Think of a number and the number is three. Of course it is, as is the number of bands presented by King Tuts for the delectation of the assembled masses with the names of those bands being Junebug, Pariah Soul and Delgetti.
Delgetti were the kind of band that, despite their fondness for facial hair, deserved a football analogy. So here we go. With a solid defence line of first division standard drums and keyboards, Delgetti strolled casually on to the metaphorical pitch that is the King Tuts stage and, with a distinctly unsubtle attacking strategy, kicked the ball into the back of the indie rock net. The goal was scored but where, oh where, was the fashion statement? You need a fashion statement to succeed in football these days.
Next up and showing considerably more than the usual enthusiasm for old school rock were Pariah Soul and, as if also haunted by the ghosts of pub rock, they towed the musical line with both honesty and a vigorous respect for the traditions of the genre. It’s not often that you can say that about a Glasgow band – or at least not without sarcastic intent – but, tonight, Pariah Soul gruffly, but undoubtedly, tipped their hat in the right direction.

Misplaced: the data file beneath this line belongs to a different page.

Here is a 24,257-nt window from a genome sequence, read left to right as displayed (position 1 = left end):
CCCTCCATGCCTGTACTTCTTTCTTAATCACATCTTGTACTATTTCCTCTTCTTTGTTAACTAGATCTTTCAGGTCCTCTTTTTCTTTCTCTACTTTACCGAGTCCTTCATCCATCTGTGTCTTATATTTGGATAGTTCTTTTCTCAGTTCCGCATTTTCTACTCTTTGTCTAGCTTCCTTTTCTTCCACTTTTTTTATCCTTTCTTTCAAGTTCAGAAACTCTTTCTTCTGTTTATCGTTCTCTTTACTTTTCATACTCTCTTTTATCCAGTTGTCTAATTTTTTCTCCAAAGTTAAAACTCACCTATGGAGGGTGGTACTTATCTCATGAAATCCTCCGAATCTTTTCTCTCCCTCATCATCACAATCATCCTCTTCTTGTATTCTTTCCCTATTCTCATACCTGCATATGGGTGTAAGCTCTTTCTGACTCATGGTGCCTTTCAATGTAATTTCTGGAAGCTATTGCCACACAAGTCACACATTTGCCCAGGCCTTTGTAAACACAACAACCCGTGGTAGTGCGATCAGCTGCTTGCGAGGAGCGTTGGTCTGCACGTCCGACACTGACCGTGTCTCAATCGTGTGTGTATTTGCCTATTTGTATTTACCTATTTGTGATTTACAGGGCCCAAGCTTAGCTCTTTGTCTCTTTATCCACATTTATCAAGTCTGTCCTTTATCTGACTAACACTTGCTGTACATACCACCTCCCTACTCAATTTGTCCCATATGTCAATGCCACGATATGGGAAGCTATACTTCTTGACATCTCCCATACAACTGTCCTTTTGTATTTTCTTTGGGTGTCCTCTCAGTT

Providing something of a contrast were Junebug. Almost guilty of the crime of being fluffy in comparison to the other bands of the night, they successfully resurrected the concept of the three minute pop song whilst simultaneously demonstrating a sense of adventure that essentially guaranteed the avoidance of boredom. Throw in an endearing female voice upfront, a hint of eighties electro pop and some good natured Glasgow style guitar jangling and you have the kind of band destined for the immortality of the seven inch single. Junebug, bless all five of them, spun me around at 45rpm.
Think of another number. Seven it is.